Dana Q. Roush, 40, and her husband Michael “Bubba” Roush, 56, both of Greenville, South Carolina were sentenced to a total of seventeen years in federal prison and ordered to pay back more than $2.5 million after a jury found them guilty of conspiracy to commit mail fraud and equity skimming.
Evidence presented at trial showed that Dana and Bubba Roush owned and operated Kingdom Connected Investments, LLC (“KCI”). They marketed their company as a Christian organization and promised to create “win-win” situations for home sellers and buyers. They sought homeowners who often owed more on their home than the property was worth, and buyers who lacked good credit and thus could not obtain a conventional mortgage.
KCI promised to relieve the homeowner from the burdens of mortgage payments by “buying” the home and placing a new buyer in the home who would rent-to-own. KCI promised to make all the sellers’ mortgage payments. KCI misled sellers to believe that they would be immediately removed from the property’s title and that they were no longer responsible for the original loan.
KCI promised the buyers an easy road to homeownership. In exchange for the down payment (typically ten percent of the purchase price), the buyers were told that they were renting-to-own and building up equity. KCI further concealed from the buyers that a third party – the seller – had an existing mortgage on the property that KCI was responsible for paying.
Rather than using the down payments and rents received from the buyers to pay the sellers’ mortgage payments, Bubba and Dana Roush used the money for personal expenses and to expand their real estate business.
The sellers, many of whom believed they were off the title and note, received foreclosure notices. They learned that KCI, despite having a renter in the home, had stopped paying on the mortgage. Buyers often learned they had no real ownership interest when the home was purchased by a third-party at a foreclosure sale and the new owner started eviction proceedings.
Victims of the scheme suffered myriad injuries including loss of money, shattered dreams, and ruined credit. Special Agent Matt Jacobson of the Federal Bureau of Investigation (FBI) testified that KCI received $2.6 million from buyers and only paid $1.4 million in mortgage payments. Approximately 130 properties were involved in the scam and Agent Jacobson testified that in only two instances did a buyer actually become a homeowner and a seller not face foreclosure and ruined credit.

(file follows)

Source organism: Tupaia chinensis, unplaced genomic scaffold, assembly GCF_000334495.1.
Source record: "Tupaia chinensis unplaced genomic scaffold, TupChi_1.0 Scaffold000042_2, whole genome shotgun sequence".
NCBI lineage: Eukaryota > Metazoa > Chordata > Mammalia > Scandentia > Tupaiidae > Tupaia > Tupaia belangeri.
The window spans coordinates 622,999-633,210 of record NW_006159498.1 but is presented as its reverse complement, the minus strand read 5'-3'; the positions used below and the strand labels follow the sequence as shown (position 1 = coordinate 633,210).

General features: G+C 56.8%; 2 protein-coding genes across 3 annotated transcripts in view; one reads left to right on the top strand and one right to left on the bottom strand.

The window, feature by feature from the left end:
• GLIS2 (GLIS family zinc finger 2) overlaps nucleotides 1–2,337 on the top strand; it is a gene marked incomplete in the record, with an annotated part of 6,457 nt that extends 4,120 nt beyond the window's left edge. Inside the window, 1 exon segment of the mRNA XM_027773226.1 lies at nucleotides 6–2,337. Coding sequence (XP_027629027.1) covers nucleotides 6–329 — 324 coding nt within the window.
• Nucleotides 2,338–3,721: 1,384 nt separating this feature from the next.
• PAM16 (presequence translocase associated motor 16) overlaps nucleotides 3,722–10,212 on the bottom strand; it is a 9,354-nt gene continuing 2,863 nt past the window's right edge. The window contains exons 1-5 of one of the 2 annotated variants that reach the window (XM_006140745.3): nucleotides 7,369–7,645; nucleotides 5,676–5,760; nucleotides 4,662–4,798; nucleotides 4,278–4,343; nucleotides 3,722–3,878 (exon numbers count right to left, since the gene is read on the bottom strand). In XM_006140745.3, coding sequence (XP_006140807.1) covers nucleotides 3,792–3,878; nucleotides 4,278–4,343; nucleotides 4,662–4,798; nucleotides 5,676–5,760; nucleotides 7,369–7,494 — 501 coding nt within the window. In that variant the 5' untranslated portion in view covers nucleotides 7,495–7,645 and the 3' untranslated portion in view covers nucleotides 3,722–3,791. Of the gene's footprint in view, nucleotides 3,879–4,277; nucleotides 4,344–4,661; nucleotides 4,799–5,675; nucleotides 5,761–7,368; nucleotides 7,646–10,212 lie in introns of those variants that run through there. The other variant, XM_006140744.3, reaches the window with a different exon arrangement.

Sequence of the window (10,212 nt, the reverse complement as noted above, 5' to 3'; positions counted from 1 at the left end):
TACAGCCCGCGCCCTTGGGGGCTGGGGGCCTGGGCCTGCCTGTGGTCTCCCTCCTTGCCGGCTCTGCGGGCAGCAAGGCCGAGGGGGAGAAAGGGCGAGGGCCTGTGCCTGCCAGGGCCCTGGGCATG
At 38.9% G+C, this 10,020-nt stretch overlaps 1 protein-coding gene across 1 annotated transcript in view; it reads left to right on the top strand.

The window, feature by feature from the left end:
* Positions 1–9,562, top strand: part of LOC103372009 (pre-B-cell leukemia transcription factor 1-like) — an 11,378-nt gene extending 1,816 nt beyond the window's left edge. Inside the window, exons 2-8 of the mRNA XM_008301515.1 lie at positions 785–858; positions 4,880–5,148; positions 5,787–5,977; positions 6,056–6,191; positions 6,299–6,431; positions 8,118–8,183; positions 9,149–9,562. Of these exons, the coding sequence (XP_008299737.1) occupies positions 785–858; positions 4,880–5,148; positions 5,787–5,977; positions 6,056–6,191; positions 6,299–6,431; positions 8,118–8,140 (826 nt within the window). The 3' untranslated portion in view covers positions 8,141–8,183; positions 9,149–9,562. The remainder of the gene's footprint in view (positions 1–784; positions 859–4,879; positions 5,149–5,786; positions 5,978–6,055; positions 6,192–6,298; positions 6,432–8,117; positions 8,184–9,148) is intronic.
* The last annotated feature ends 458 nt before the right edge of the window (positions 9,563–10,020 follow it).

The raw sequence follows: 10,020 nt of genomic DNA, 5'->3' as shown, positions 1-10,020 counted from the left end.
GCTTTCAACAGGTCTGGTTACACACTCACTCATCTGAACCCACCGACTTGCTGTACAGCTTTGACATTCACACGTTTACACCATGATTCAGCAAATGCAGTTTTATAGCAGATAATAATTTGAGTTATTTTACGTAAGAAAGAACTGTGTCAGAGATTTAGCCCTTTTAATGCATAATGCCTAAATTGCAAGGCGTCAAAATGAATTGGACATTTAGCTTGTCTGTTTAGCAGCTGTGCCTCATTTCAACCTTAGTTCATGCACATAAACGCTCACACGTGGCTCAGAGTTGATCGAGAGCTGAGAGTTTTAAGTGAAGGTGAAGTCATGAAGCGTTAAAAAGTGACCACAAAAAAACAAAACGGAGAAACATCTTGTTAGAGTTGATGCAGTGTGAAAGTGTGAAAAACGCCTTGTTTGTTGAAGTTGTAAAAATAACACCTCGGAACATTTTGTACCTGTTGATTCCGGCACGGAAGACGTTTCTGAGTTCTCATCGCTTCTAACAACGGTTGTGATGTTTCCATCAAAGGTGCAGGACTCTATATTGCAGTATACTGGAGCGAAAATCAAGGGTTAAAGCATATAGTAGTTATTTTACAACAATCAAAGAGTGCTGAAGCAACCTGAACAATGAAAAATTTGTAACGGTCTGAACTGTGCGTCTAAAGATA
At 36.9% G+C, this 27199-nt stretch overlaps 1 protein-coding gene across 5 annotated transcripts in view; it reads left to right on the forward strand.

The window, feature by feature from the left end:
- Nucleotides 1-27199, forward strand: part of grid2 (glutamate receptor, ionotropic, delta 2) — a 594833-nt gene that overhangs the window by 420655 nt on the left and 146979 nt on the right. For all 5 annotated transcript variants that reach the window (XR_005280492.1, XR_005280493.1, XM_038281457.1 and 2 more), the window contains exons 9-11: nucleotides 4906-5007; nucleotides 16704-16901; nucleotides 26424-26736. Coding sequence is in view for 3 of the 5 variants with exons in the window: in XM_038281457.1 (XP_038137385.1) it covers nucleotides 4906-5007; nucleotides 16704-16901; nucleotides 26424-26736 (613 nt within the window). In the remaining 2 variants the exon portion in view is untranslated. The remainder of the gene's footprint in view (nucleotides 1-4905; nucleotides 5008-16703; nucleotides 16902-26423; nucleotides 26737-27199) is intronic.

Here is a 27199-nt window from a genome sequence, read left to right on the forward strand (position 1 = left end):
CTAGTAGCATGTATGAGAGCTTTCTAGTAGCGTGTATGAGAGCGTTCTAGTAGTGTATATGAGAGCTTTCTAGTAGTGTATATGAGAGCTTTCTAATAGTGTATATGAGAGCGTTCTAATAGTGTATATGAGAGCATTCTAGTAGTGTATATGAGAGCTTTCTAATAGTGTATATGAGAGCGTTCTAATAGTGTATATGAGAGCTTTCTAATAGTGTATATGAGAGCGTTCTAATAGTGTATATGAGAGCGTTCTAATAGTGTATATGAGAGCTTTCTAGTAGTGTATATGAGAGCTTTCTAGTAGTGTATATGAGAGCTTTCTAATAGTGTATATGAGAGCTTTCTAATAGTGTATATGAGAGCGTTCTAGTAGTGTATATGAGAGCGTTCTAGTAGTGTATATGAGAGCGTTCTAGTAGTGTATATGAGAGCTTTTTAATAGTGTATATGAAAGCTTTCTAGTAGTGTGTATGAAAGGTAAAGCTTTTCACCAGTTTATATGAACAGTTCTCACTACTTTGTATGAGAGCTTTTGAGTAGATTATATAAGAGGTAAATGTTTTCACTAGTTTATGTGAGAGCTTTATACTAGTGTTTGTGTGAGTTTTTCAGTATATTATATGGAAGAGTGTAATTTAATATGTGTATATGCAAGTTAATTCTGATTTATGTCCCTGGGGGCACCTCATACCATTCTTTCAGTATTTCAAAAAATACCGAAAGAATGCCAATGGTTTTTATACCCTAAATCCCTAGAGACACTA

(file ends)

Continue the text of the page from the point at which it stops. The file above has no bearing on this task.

Mrs. Roush was sentenced to more than eleven years, while her husband was sentenced to six and a half years.
United States Attorney Peter M. McCoy, Jr., made the announcement.
“These defendants here stole more than money. They robbed their victims of the American dream,” said U.S. Attorney McCoy. “For so many South Carolinians, times are tough right now. That these two defendants exploited that difficulty to line their own pockets is reprehensible, and this office will not tolerate it. I appreciate the jury’s verdict and the sentence handed down by the judge. I am especially thankful for the hard work form our federal partners in this case.”
“The fraud perpetrated by the defendants allowed them to steal millions of dollars from people who could not afford to lose any money,” said FBI Special Agent in Charge Jody Norris. “The victims were robbed of their life savings, their homes, and the futures they had planned. The Special Agents from the FBI and the investigators from the Department of Housing and Urban Development (HUD) who brought these defendants to justice, should be commended for their dedication and demonstration of our resolve to fully investigate these fraudulent schemes in South Carolina.”
“The core of our mission is to protect the Department of Housing and Urban Development from those that would seek to defraud its programs for the sole purpose of enriching themselves at the government’s expense,” said Wyatt Achord, Special Agent in Charge, HUD Office of Inspector General (OIG). “We remain committed toward working with the U.S. Department of Justice to pursue any individual who attempts to defraud the government.”
United States District Judge Timothy M. Cain sentenced Mrs. Roush to 136 months in federal prison, to be followed by a three-year term of court-ordered supervision. Judge Cain sentenced Mr. Roush to 78 months in federal prison, to be followed by a three-year term of court-ordered supervision. There is no parole in the federal system. Judge Cain also ordered the defendants to pay $2,664,796.69 in restitution.
The case was investigated by the FBI and HUD OIG. Assistant U.S. Attorney Bill Watkins